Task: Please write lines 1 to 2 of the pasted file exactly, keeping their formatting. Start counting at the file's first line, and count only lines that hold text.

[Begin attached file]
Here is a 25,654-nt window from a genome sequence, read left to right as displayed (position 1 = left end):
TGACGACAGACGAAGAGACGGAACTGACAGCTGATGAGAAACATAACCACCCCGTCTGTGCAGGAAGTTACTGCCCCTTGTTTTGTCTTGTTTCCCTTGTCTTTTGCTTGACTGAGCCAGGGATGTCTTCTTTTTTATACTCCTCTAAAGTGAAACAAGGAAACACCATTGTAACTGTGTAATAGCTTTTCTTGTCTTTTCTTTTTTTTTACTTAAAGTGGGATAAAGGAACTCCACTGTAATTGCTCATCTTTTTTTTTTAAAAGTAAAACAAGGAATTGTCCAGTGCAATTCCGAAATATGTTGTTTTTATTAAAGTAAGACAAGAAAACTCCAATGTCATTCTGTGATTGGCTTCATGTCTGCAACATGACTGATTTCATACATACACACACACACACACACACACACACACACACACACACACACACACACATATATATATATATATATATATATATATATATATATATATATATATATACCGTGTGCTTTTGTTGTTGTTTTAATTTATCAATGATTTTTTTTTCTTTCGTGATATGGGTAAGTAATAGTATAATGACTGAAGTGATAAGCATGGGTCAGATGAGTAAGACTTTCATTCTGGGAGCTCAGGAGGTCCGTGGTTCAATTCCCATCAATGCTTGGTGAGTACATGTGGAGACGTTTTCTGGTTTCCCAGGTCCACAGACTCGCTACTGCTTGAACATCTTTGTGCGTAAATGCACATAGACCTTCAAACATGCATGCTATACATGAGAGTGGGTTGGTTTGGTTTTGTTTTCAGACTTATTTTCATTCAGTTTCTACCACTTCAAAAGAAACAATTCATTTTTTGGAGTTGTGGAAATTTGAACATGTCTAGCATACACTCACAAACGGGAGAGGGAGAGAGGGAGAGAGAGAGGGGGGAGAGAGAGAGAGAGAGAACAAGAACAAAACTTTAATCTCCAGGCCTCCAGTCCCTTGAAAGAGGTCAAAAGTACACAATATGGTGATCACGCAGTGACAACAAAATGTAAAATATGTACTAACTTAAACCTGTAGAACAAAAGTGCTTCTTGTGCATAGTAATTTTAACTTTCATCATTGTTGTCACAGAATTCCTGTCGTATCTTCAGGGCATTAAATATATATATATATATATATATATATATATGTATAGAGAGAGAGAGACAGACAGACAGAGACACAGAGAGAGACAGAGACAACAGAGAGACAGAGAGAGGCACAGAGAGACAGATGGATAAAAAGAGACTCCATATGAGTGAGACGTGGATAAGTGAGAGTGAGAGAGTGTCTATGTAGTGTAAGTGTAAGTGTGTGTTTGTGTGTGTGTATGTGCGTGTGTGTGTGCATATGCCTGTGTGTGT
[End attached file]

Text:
Here is a 25,654-nt window from a genome sequence, read left to right as displayed (position 1 = left end):
TGACGACAGACGAAGAGACGGAACTGACAGCTGATGAGAAACATAACCACCCCGTCTGTGCAGGAAGTTACTGCCCCTTGTTTTGTCTTGTTTCCCTTGTCTTTTGCTTGACTGAGCCAGGGATGTCTTCTTTTTTATACTCCTCTAAAGTGAAACAAGGAAACACCATTGTAACTGTGTAATAGCTTTTCTTGTCTTTTCTTTTTTTTTACTTAAAGTGGGATAAAGGAACTCCACTGTAATTGCTCATCTTTTTTTTTTAAAAGTAAAACAAGGAATTGTCCAGTGCAATTCCGAAATATGTTGTTTTTATTAAAGTAAGACAAGAAAACTCCAATGTCATTCTGTGATTGGCTTCATGTCTGCAACATGACTGATTTCATACATACACACACACACACACACACACACACACACACACACACACACACACACATATATATATATATATATATATATATATATATATATATATATATATATACCGTGTGCTTTTGTTGTTGTTTTAATTTATCAATGATTTTTTTTTCTTTCGTGATATGGGTAAGTAATAGTATAATGACTGAAGTGATAAGCATGGGTCAGATGAGTAAGACTTTCATTCTGGGAGCTCAGGAGGTCCGTGGTTCAATTCCCATCAATGCTTGGTGAGTACATGTGGAGACGTTTTCTGGTTTCCCAGGTCCACAGACTCGCTACTGCTTGAACATCTTTGTGCGTAAATGCACATAGACCTTCAAACATGCATGCTATACATGAGAGTGGGTTGGTTTGGTTTTGTTTTCAGACTTATTTTCATTCAGTTTCTACCACTTCAAAAGAAACAATTCATTTTTTGGAGTTGTGGAAATTTGAACATGTCTAGCATACACTCACAAACGGGAGAGGGAGAGAGGGAGAGAGAGAGGGGGGAGAGAGAGAGAGAGAGAACAAGAACAAAACTTTAATCTCCAGGCCTCCAGTCCCTTGAAAGAGGTCAAAAGTACACAATATGGTGATCACGCAGTGACAACAAAATGTAAAATATGTACTAACTTAAACCTGTAGAACAAAAGTGCTTCTTGTGCATAGTAATTTTAACTTTCATCATTGTTGTCACAGAATTCCTGTCGTATCTTCAGGGCATTAAATATATATATATATATATATATATATATATGTATAGAGAGAGAGAGACAGACAGACAGAGACACAGAGAGAGACAGAGACAACAGAGAGACAGAGAGAGGCACAGAGAGACAGATGGATAAAAAGAGACTCCATATGAGTGAGACGTGGATAAGTGAGAGTGAGAGAGTGTCTATGTAGTGTAAGTGTAAGTGTGTGTTTGTGTGTGTGTATGTGCGTGTGTGTGTGCATATGCCTGTGTGTGT